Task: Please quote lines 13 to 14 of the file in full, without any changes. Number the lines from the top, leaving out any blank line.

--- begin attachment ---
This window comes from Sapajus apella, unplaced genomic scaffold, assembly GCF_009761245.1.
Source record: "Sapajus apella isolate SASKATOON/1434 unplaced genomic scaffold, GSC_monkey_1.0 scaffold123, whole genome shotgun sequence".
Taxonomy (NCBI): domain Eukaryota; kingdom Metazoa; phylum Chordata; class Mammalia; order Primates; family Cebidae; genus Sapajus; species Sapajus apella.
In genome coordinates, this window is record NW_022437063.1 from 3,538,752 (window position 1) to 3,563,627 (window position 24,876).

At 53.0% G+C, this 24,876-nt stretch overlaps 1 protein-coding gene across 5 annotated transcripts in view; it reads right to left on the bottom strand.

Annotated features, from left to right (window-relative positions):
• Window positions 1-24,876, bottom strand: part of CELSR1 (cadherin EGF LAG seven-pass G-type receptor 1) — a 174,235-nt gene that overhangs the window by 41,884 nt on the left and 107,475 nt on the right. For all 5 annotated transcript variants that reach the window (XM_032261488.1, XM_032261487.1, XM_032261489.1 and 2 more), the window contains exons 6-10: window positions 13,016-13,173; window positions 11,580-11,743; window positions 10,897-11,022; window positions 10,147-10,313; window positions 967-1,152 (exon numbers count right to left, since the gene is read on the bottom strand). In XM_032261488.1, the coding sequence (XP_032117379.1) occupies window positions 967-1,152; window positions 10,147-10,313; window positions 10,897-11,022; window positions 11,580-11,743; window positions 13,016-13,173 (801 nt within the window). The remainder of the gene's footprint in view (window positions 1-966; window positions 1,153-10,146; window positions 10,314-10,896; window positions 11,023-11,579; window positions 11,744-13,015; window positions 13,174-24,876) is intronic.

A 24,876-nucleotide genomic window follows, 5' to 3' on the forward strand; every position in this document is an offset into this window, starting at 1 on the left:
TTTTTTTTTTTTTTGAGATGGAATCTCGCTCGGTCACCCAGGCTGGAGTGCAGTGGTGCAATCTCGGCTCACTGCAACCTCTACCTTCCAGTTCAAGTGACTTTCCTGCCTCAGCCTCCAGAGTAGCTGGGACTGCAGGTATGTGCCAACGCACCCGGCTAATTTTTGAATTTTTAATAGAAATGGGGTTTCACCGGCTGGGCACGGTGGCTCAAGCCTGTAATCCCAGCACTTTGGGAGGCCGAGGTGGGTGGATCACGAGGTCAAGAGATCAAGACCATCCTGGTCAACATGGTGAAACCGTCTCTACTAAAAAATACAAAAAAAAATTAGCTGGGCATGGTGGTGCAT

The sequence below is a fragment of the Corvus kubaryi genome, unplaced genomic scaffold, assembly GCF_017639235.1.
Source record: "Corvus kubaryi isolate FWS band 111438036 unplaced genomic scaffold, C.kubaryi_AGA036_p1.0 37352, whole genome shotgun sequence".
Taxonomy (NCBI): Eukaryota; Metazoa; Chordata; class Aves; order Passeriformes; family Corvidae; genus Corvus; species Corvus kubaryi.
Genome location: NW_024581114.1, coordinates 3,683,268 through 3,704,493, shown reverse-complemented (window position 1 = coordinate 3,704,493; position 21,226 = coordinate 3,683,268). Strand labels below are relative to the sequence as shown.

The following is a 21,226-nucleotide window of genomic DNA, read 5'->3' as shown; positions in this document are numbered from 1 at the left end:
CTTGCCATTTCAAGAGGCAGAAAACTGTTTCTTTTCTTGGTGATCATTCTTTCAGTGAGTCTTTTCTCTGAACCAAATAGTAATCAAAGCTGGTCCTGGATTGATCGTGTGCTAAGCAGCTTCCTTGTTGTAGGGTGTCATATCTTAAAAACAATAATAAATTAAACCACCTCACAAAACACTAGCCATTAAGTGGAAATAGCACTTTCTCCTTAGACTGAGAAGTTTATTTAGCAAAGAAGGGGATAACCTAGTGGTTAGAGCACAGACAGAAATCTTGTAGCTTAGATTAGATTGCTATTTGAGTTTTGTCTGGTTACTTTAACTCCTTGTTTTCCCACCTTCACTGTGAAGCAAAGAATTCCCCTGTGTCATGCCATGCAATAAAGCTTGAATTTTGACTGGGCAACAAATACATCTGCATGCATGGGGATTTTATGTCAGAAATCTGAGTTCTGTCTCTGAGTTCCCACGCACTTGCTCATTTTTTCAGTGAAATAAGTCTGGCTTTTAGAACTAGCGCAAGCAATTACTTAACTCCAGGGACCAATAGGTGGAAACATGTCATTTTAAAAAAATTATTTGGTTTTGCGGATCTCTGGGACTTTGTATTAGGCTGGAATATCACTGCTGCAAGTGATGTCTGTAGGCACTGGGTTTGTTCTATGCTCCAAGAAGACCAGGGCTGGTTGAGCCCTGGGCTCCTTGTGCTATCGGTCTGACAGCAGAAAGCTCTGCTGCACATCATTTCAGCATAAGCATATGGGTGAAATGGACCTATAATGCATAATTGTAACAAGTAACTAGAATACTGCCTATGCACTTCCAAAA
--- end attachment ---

Genome location: NW_024581114.1, coordinates 3,683,268 through 3,704,493, shown reverse-complemented (window position 1 = coordinate 3,704,493; position 21,226 = coordinate 3,683,268). Strand labels below are relative to the sequence as shown.

The following is a 21,226-nucleotide window of genomic DNA, read 5'->3' as shown; positions in this document are numbered from 1 at the left end: